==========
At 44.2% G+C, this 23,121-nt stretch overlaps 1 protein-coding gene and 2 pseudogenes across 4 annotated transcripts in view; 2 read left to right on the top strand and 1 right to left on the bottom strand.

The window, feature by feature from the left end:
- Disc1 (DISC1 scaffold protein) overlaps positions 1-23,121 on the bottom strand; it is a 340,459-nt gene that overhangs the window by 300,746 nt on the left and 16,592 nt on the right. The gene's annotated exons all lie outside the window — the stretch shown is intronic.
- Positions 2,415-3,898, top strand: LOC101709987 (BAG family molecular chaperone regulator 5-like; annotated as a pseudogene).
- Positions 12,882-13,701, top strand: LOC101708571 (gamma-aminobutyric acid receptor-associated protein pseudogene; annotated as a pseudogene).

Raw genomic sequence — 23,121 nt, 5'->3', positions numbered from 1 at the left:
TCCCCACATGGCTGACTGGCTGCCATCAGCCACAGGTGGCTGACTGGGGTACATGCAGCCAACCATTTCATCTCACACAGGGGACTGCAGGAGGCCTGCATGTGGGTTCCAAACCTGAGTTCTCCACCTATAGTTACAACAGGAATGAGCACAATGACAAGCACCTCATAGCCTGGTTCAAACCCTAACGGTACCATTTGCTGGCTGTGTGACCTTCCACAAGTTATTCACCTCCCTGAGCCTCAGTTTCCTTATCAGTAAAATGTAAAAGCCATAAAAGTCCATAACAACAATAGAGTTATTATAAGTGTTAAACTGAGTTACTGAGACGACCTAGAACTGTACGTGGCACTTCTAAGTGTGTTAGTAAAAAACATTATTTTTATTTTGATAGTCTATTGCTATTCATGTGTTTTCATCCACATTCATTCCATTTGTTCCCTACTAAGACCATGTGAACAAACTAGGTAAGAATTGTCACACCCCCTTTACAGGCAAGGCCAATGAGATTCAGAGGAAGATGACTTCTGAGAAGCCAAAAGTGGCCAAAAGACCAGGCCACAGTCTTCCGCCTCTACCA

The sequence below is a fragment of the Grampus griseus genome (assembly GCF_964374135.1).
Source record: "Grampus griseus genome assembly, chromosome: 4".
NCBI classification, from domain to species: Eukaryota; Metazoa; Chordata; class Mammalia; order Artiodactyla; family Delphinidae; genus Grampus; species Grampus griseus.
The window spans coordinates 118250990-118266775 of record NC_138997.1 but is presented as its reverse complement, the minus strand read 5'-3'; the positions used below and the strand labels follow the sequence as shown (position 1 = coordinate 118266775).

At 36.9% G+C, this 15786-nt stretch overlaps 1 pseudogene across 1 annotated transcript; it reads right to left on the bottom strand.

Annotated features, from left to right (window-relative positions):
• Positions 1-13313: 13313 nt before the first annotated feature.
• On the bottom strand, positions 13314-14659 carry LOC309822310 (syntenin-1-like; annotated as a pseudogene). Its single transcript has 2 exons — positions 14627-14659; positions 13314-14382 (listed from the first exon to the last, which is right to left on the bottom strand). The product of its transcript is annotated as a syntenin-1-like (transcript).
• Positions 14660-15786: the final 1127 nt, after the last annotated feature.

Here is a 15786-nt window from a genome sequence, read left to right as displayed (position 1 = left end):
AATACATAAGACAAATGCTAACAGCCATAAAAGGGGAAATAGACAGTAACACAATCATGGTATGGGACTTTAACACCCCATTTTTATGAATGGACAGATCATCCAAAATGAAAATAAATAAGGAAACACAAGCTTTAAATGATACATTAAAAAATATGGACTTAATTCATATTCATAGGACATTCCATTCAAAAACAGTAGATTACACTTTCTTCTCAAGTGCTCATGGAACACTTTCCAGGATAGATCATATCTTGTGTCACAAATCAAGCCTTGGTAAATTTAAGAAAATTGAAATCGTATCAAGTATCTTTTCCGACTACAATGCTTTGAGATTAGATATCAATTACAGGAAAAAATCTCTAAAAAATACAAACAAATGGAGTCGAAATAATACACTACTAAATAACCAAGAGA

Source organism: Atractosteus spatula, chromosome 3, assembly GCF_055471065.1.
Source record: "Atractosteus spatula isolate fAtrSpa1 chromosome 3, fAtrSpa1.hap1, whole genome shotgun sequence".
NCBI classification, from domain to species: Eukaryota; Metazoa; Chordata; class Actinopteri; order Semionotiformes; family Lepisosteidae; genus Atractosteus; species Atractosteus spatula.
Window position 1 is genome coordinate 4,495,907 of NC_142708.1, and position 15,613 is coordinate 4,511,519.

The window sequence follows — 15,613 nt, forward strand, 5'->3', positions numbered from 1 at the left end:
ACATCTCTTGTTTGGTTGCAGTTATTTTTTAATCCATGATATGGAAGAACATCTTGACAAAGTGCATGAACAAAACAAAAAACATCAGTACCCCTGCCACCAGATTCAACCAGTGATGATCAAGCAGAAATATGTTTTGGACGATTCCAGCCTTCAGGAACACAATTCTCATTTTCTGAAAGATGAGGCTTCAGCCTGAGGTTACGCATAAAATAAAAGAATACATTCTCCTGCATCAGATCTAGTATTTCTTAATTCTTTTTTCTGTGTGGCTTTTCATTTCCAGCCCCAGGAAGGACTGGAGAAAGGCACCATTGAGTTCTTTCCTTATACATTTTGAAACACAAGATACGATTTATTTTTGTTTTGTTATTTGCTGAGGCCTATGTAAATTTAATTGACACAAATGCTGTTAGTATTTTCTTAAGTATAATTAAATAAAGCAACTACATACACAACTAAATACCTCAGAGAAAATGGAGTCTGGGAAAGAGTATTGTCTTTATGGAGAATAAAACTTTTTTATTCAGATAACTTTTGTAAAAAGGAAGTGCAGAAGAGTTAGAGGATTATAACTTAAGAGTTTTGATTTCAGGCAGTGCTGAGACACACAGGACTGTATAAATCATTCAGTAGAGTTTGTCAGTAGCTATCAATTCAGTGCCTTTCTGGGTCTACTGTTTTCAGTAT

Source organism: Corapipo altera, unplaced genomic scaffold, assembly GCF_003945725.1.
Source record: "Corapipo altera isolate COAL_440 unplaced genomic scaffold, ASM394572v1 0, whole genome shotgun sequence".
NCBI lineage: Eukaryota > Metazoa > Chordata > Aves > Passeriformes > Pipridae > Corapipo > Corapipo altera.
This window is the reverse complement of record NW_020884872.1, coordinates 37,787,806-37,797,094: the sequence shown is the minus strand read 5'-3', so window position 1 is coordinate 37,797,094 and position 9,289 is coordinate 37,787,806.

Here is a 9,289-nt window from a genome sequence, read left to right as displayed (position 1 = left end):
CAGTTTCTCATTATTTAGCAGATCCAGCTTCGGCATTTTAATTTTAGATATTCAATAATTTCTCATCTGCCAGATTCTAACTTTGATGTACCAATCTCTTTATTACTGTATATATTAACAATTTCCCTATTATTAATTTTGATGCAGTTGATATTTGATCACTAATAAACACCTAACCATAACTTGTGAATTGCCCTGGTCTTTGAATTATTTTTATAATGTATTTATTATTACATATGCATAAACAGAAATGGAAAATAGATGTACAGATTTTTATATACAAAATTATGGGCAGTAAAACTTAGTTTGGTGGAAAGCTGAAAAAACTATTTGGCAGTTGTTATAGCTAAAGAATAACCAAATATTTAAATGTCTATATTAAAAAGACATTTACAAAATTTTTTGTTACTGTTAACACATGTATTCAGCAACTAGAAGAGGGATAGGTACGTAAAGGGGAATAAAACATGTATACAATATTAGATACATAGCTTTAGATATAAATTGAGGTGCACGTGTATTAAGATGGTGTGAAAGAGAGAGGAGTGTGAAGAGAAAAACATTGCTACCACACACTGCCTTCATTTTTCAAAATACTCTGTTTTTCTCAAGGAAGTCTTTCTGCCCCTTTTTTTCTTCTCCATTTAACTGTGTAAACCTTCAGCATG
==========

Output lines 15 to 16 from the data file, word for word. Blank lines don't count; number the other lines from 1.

• On the bottom strand, positions 13314-14659 carry LOC309822310 (syntenin-1-like; annotated as a pseudogene). Its single transcript has 2 exons — positions 14627-14659; positions 13314-14382 (listed from the first exon to the last, which is right to left on the bottom strand). The product of its transcript is annotated as a syntenin-1-like (transcript).
• Positions 14660-15786: the final 1127 nt, after the last annotated feature.